Bosniak leader: Nobody is prepared to seriously destabilise the country

Bosniak leader: Nobody is prepared to seriously destabilise the country

Bosniak leader: Nobody is prepared to seriously destabilise the country Izvor: N1

Although Bosnian Serb leader Milorad Dodik announced that the Serb-dominated part of the country would declare state-level institutions established after the 1995 peace agreement invalid if the new government is not formed until September 5, Bosniak leader Bakir Izetbegovic told N1 on Tuesday that this is not likely to happen as “nobody is prepared to seriously destabilise” the country and the region.

Bosnia has not formed a government - officially called the Council of Ministers - since the October 2018 election because the Bosniak and Croat members of the tripartite Presidency refuse to vote for the new prime minister, who is supposed to come from the ruling Bosnian Serb party, because he opposes the country’s path toward NATO membership and announced he would not allow the next step in this direction to be made.

The next step would be sending the Annual National Programme (ANP) to the alliance.

Although they agreed to Bosnia’s NATO membership before and signed off on the country fulfilling its obligations, including sending the ANP to Brussels, Bosnian Serb political leaders now vehemently oppose any activities that may bring the country closer to membership.

The leaders of the three parties which won the election signed an Agreement containing principles for forming the government on August 5 in an effort to overcome the stalemate, but the main issue, the ANP, is vaguely defined in the document and remains unresolved while the 30-day deadline set in the agreement is approaching.

The Bosnian Serb Presidency member, Milorad Dodik, said that if the government is not formed by September 5, the parliament of the Serb-majority semi-autonomous part of the country, Republika Srpska (RS), will organise a session where it will discuss declaring all decisions which are not strictly in accordance with the 1995 Dayton Peace Agreement invalid.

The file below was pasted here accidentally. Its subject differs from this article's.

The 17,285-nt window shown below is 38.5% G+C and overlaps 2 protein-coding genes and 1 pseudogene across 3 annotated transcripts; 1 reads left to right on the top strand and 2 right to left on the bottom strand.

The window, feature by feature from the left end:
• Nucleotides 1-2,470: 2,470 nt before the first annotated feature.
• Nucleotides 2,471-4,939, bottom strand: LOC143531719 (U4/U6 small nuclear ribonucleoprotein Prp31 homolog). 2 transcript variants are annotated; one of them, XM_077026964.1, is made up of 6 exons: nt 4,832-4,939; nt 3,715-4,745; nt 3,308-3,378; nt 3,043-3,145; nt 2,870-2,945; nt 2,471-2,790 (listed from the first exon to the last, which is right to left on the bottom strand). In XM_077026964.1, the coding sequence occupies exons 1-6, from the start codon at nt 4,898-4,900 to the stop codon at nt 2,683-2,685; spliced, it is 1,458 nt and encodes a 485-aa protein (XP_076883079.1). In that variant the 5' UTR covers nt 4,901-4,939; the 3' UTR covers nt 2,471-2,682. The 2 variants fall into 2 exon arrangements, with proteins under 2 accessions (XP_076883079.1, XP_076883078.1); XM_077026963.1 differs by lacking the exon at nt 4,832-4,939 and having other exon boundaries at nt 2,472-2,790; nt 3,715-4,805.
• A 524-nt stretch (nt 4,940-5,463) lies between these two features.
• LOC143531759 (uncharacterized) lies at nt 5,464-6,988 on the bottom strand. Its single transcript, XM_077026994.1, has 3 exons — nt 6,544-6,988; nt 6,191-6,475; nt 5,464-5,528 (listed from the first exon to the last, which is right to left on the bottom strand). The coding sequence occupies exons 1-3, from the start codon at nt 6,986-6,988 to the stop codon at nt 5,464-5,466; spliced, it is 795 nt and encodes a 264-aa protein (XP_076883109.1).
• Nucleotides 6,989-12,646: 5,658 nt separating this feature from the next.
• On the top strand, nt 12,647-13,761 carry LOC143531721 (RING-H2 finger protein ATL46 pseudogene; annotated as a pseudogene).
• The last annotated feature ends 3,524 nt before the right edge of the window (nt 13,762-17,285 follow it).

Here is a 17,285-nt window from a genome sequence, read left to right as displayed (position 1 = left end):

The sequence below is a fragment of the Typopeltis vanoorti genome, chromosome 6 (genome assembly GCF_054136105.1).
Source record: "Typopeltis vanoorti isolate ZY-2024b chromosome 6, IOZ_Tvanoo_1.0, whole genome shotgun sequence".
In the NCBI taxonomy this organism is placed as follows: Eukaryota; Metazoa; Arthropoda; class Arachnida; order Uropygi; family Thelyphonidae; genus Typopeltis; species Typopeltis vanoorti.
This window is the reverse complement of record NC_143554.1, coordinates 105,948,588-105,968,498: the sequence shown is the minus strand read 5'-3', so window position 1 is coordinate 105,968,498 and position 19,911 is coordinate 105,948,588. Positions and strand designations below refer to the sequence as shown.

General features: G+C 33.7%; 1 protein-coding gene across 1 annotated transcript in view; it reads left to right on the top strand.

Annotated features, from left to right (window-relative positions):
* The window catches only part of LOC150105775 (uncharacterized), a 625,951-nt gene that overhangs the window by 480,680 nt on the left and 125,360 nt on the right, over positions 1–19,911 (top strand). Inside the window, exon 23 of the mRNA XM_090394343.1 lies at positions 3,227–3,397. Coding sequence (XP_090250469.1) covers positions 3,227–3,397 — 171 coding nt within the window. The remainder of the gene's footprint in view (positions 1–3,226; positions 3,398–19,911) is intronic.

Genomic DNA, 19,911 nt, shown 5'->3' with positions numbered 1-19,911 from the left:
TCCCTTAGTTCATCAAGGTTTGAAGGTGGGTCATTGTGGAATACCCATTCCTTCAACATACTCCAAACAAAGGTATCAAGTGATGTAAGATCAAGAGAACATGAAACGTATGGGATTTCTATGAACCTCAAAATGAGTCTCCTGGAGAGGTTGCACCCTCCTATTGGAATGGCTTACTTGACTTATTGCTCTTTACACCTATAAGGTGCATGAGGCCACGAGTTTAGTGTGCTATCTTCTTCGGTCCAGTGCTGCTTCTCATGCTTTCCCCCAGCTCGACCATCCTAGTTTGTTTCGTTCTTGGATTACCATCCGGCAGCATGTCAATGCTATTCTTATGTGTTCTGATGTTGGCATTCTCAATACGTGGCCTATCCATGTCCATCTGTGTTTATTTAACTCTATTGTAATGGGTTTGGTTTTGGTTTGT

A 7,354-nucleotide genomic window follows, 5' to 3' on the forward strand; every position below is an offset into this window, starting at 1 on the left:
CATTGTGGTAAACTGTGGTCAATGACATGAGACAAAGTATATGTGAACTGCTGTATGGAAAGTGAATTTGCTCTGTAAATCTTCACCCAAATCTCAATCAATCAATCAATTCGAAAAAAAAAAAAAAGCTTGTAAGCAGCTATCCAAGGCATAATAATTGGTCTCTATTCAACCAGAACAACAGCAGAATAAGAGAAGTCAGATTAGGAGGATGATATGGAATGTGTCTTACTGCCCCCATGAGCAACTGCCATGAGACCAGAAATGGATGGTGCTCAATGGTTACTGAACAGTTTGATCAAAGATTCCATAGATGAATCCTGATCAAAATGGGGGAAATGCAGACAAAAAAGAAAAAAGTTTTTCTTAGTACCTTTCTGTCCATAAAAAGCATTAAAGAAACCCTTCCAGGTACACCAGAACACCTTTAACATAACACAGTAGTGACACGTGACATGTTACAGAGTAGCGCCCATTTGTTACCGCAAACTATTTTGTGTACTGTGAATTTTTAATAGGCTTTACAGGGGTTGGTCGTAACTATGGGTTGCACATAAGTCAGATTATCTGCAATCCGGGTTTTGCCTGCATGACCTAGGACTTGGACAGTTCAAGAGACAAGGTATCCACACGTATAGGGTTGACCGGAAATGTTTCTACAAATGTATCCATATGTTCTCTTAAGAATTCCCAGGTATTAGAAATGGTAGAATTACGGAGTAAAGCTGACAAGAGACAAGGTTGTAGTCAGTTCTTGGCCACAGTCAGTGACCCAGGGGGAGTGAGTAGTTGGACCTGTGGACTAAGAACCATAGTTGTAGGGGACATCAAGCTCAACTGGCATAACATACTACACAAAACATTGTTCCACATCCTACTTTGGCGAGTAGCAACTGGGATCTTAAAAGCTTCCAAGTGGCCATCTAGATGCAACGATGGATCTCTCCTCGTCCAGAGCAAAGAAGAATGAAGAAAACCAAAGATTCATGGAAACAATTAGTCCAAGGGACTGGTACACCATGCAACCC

This would mean that the RS would try to strip away the competencies of bodies that were established at the state level after the peace agreement, such as the joint state-level Armed Forces, the state-level tax office, the state court and police agency and others.

Bakir Izetbegovic, the leader of the main Bosniak party, the Party for Democratic Action (SDA), said that he hopes that “certain politicians” will realise that sending the ANP does not immediately mean NATO membership and added that Bosnia will not become a member of the alliance “until we are all ready.”

“But we need to respect the Constitution, the law, and we need to continue on that path,” he said.

Izetbegovic said that his stance has not changed regarding the issue.

As for the deadline and the likely scenario after September 5, Izetbegovic said he expects the negotiations to simply continue.

“I think that there was some political bluffing and that there is nobody in Bosnia and Herzegovina who is prepared to seriously destabilise the situation,” Izetbegovic said, adding that it would not only destabilise Bosnia, but also the entire region.

“There is no going back. We will not return any of the competencies (to the entity level) nor will we go backward, because if we do, we could end up back in 1992 or 1995 and begin reconsidering the entire setup of Bosnia and Herzegovina which we accepted,” he said.

“Nobody will dominate in this country, we must put an effort into keeping this small number of youth we have left, to increase salaries, pensions,” he said.

The SDA also released a statement on Tuesday, commenting an interview Dodik gave to Russian media, where he said that he would reject Bosnia's EU membership if it would be conditioned with introducing sanctions against Russia.

The party said that this reveals the essence of Dodik’s policy which aims to stop Bosnia’s path toward NATO and the EU by breaching laws and previous decisions made through a consensus between the political leadership of all three major ethnic groups and to “serve Bosnia and Herzegovina to Russia and completely subject it to (Russia’s) interests.”

“All of this clearly shows that the policy of not backing down before Dodik’s policy of blackmail and threats regarding the ANP is correct. Because if one would back down on this issue, it is obvious that what would follow are new cases of blackmail and threats and the imposing of Dodik’s will and the will of the RS in the entire country,” the SDA said.

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